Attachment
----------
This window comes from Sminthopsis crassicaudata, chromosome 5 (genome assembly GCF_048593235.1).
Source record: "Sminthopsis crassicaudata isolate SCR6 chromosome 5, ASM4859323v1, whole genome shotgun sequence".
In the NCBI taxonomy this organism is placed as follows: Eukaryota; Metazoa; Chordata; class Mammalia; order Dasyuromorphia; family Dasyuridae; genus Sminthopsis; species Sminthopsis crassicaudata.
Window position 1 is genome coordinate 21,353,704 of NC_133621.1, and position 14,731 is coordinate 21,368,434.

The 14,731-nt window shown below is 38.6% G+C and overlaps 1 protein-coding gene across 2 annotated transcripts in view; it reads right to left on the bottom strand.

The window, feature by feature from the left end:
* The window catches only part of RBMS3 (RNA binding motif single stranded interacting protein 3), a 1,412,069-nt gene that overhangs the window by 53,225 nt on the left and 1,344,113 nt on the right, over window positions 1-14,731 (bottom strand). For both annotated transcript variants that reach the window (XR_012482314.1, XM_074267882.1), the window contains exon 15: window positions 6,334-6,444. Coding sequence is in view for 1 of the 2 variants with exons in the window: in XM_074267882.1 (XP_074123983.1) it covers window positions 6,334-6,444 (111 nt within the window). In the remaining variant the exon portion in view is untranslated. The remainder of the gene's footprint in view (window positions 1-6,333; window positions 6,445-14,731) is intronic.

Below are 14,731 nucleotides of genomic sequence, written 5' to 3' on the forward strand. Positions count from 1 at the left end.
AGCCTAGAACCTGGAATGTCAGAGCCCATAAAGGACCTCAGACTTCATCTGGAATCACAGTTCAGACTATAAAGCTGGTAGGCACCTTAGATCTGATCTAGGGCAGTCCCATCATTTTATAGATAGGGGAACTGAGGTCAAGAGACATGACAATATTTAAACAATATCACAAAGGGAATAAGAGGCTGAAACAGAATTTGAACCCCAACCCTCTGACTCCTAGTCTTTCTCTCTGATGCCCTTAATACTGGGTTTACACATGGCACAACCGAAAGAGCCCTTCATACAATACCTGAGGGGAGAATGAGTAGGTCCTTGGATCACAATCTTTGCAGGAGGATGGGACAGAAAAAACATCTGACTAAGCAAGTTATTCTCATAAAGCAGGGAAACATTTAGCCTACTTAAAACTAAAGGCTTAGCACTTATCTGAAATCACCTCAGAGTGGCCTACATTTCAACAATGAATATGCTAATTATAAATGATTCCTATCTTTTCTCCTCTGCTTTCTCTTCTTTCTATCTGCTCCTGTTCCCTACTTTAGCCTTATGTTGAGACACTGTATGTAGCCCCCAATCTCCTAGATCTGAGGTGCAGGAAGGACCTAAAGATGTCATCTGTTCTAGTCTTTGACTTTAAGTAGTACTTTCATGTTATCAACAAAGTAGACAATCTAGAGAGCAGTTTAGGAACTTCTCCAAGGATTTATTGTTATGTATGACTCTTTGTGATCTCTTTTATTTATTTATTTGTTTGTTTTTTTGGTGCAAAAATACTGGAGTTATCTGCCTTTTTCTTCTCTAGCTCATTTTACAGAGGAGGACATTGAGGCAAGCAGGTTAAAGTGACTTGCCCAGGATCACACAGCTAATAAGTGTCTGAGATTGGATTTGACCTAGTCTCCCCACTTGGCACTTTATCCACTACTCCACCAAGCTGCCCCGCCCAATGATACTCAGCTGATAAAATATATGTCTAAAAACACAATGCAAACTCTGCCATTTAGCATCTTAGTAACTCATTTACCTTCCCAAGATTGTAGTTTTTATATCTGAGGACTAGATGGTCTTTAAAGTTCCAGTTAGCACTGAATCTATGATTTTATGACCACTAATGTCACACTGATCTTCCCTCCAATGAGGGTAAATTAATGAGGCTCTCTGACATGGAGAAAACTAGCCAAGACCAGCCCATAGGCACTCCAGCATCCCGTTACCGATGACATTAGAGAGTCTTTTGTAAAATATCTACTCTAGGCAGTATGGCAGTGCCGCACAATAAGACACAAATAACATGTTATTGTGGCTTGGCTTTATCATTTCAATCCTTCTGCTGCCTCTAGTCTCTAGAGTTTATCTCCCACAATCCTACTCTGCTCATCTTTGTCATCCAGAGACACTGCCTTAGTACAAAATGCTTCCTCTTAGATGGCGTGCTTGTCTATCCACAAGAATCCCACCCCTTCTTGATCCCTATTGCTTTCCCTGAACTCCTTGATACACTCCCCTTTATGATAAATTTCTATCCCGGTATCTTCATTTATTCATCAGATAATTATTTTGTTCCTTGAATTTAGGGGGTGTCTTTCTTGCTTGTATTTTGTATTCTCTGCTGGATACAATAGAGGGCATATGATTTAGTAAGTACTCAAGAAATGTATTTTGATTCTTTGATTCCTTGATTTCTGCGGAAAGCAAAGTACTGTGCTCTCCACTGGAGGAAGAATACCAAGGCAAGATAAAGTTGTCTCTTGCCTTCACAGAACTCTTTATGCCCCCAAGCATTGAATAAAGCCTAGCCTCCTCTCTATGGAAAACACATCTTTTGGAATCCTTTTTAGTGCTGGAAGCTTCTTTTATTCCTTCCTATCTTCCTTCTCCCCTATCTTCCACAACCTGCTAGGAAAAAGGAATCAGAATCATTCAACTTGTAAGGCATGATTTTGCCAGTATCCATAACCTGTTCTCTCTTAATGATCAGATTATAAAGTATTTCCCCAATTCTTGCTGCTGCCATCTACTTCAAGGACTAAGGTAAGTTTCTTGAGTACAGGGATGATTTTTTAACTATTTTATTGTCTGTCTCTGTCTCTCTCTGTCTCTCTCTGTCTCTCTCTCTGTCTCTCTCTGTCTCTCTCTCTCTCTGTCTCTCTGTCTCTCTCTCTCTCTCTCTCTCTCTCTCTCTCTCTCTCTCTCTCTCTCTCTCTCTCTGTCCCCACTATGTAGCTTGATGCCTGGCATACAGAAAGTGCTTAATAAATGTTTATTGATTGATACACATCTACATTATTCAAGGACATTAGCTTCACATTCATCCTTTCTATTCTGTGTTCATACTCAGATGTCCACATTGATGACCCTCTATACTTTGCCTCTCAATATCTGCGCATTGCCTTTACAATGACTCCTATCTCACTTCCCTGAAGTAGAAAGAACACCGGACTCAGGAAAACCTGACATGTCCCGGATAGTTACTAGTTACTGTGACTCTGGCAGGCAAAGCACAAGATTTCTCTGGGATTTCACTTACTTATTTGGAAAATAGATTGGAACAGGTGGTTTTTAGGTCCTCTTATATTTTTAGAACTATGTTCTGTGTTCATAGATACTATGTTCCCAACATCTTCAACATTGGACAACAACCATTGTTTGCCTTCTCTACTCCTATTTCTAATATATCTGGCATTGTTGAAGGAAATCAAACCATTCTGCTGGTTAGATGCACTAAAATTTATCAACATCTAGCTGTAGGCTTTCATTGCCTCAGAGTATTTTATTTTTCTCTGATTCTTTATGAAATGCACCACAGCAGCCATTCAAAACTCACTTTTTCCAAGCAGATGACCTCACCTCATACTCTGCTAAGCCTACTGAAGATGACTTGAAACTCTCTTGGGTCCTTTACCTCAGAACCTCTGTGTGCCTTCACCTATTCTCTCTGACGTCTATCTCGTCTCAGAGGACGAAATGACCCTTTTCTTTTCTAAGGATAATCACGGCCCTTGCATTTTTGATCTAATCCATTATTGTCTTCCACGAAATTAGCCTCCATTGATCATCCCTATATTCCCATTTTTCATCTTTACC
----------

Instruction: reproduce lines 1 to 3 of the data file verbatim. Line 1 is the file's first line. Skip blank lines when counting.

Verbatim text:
This window comes from Sminthopsis crassicaudata, chromosome 5 (genome assembly GCF_048593235.1).
Source record: "Sminthopsis crassicaudata isolate SCR6 chromosome 5, ASM4859323v1, whole genome shotgun sequence".
In the NCBI taxonomy this organism is placed as follows: Eukaryota; Metazoa; Chordata; class Mammalia; order Dasyuromorphia; family Dasyuridae; genus Sminthopsis; species Sminthopsis crassicaudata.